01/09/2015 03:47 pm ET Updated Mar 11, 2015

Nail Your New Year's Resolutions in Four Easy Steps

On some level, I think all of us dread one thing about the New Year... resolutions. What we think are lofty or even good for us can soon feel obligatory and for some, even oppressive.

This is why I've taken a new attitude on the resolution. We all know that after a few glasses of champagne on December 31st, it's easy to make loads of promises we may or may not keep, right? So here's my idea:

Turn those resolutions into goals and create action steps using this 4-Step Process.

1. Choose a few resolutions/goals that you really want.

I'll use an example that many Americans decided on New Year's Eve - to lose weight.
The first thing I'm going to do, though, is qualify it. What does lose weight mean to me? Do I want to lose 10 pounds or 100 pounds?

Look at your resolution. If it's too general, make it more specific. I'm going to turn - to lose weight - into:

• My resolution/goal is: To lose 20 pounds

2. Why did you choose this resolution/goal? Examine your motivation, reason or rationale.

For Step 2, I need to decide on my why. Why weight? Why 20 pounds?

Ask yourself why you want to make this change in your life. The truth is that if we don't have a good reason, we aren't going to do it. So dig in, find out what your motivation is!
• My answer is because I feel unhealthy. I can't fit into my clothes and I'm tired all the time. I want to both feel good and look good!

3. Implementation - Now that you're clear about the what (resolution/goal) and the why, the next piece to answer is the how.
a. How are you going to achieve this goal?
b. What specific actions will you take?
c. Do you need to enlist anyone's help?

Step 3 is critical because this is what needs to occur in order for you to get results. These are the actual steps you will want to take in order to achieve the goal. So in my example, I have to figure out what I'm going to do to really lose 20 pounds. Here are some of my ideas:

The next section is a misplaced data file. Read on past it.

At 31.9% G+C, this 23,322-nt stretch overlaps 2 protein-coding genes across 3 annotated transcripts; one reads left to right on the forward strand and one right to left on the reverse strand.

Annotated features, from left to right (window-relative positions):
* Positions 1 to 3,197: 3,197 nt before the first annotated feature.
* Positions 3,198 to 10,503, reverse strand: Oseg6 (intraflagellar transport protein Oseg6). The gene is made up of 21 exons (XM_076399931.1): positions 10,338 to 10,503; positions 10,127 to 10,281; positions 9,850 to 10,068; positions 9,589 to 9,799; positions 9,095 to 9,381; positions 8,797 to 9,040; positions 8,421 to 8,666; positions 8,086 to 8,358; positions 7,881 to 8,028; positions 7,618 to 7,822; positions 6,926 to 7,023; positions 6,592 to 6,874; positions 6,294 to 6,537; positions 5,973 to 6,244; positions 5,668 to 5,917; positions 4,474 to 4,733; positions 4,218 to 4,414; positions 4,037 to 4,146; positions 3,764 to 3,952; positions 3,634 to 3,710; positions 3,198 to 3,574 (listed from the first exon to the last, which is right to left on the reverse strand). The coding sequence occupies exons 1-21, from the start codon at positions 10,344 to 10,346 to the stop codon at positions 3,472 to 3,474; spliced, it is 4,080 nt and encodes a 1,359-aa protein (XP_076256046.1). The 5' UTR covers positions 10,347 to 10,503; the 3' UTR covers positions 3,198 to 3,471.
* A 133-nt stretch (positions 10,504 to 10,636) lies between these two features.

• Stop drinking sugar drinks (like sodas)
• Cut out junk food - no fast food, chips or donuts
• Walk after dinner with my partner (here I'm enlisting help)
• Drink more water

4. Create a timeline - Chunk out your action steps and put dates to them.

The last step is putting it all in motion because it won't get done if we don't plan and make time for it, right? Think about your entire year and the benchmarks you want to see over that time. It can be monthly or quarterly. Then think about each and every week, every day and what's going to happen.

For my resolution, I have a year to lose 20 pounds and I want to do it slowly so I will keep it off.

For Step 4, I have to put my ideas from Step 3 into a timeline.
• Starting today, I will stop drinking soda but allow myself one a week.
• I will pack a lunch instead of buying it except on Fridays when I'll treat myself to lunch out (but not fast food)
• Walk after dinner at least 3 times a week - on Mondays, Wednesdays and Thursdays
• Everyday, I will drink 8 glasses of water.
• This week I will buy a water bottle I love and carry it everywhere

Over the Year (Quarterly):
• By March 1, I will have lost 5 pounds or I'll start walking 5 times a week
• By June 1, I will have lost 10 pounds or I'll stop drinking soda altogether
• By September 1, I will have lost 15 pounds or I'll pack my lunch everyday

After school or work today, sit down with those resolutions. Choose the ones that really matter and then walk them through this 4-Step process. What can you start doing this week to make your life better? Change is doable but we need a plan and a timeline. Once you design action steps that work for you, you'll be amazed at the results! So, grab a paper and pen or sit down in front of your iPad and have fun! Let me know how it goes.

If you want some help, download my FREE worksheets today! Click HERE

Shakti Sutriasa is the Founder of, a personal development company committed to empowering people to live more connected and fulfilled lives through coaching, counseling and workshops. Her unique approach combines modern psychology and spirituality to support people seeking positive change and self-transformation. Shakti is a Licensed Clinical Social Worker, and has an MA in Education. Learn more at